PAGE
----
Talks to sell a stake in Britain's state-owned Royal Bank of Scotland are being held at the level of the Abu Dhabi ruling family, a source close to the emirate's rulers and a banking source said on Tuesday.
"Abu Dhabi is always talking to parties to invest, including RBS. Whether it will materialise or not is too early to say," said the source close to the royal family, speaking on condition of anonymity. "We have to wait and see."
The BBC reported on Monday that Britain could sell as much as a third of RBS to Abu Dhabi wealth funds, but at RBS's current share price a deal could leave British taxpayers nursing billions of pounds of losses.
A senior banker told Reuters that the oil-rich emirate's sovereign wealth funds were not involved in talks at this stage.
"It's happening higher up," he said, adding that a deal was some distance from being struck and could fall apart on price grounds. Two other banking sources also said that a deal, if it happened, would be struck at a government-to-government level.
An Abu Dhabi government official declined to comment.
Shares in RBS, in which the British government took an 83-per-cent stake during the 2008 credit crisis, rose 4.6 per cent in early trade to 29 pence, making them the top gainers on the blue chip FTSE benchmark, which was up 0.2 per cent.
The shares are still a long way short of the average price of 49.9 pence the government paid for its stake.
The senior banker said he did not expect a stake to be sold at a price higher than the market level.
He said the Abu Dhabi royals were being advised by an individual, but did not name the person. In the past, the royal family has engaged high-profile British banker Amanda Staveley.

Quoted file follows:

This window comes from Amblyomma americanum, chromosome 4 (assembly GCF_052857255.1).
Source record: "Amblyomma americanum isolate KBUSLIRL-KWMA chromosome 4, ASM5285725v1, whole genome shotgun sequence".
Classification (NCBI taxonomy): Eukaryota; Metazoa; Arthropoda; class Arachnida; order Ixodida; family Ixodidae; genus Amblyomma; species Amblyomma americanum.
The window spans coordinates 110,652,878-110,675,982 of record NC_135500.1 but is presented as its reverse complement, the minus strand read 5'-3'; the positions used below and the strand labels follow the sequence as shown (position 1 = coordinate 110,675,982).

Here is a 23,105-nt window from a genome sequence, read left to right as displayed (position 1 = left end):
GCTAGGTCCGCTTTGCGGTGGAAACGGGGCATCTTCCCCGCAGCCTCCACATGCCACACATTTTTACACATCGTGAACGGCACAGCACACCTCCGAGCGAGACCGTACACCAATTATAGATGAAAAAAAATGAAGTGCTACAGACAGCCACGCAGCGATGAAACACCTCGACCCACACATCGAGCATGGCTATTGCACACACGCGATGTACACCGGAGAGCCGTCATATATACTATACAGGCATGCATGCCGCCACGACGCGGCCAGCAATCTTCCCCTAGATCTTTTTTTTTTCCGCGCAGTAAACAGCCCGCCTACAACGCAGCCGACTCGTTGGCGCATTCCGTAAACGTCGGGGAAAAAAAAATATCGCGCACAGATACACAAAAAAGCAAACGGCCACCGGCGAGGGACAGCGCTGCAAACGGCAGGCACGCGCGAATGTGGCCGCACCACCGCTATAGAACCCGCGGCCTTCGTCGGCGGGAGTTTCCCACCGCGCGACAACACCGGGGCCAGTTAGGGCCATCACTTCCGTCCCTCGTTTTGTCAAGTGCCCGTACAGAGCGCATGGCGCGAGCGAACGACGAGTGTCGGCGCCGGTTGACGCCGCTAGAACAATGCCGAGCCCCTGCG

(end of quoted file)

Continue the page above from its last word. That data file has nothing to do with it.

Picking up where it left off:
In 2008 Ms. Staveley played a prominent role in the family's investment of £3.5-billion in another British bank, Barclays.
Ms. Staveley's firm, PCP Capital Partners, acted for Sheikh Mansour Bin Zayed al-Nahayan, a younger brother of United Arab Emirates ruler Sheikh Khalifa bin Zayed al-Nahayan. Staveley was also involved in the sale of Manchester City football club to Sheikh Mansour.
Abu Dhabi made about £3-billion after investing in Barclays during the financial crisis, in a complex deal that helped the bank avoid a state bailout.
RBS CEO Stephen Hester is three years into a five-year turnaround plan that he has dubbed the biggest-ever bank restructuring.
RBS lost £2-billion last year, its fourth straight annual loss, pushing back the time it is expected to deliver returns for investors.
That renewed calls for Britain to consider kick-starting the sale of the stake at a loss to cut growing political interference - mostly on lending and pay - and boost the appeal of the bank for private investors.
"We will start returning the stake to the private sector when it offers value for money to the taxpayer," a British Treasury official told the Financial Times on Monday. "The share price is not near that now."
Britain also holds a 41 per cent stake in Lloyds Banking Group. It is sitting on a £10-billion loss on that £20-billion rescue.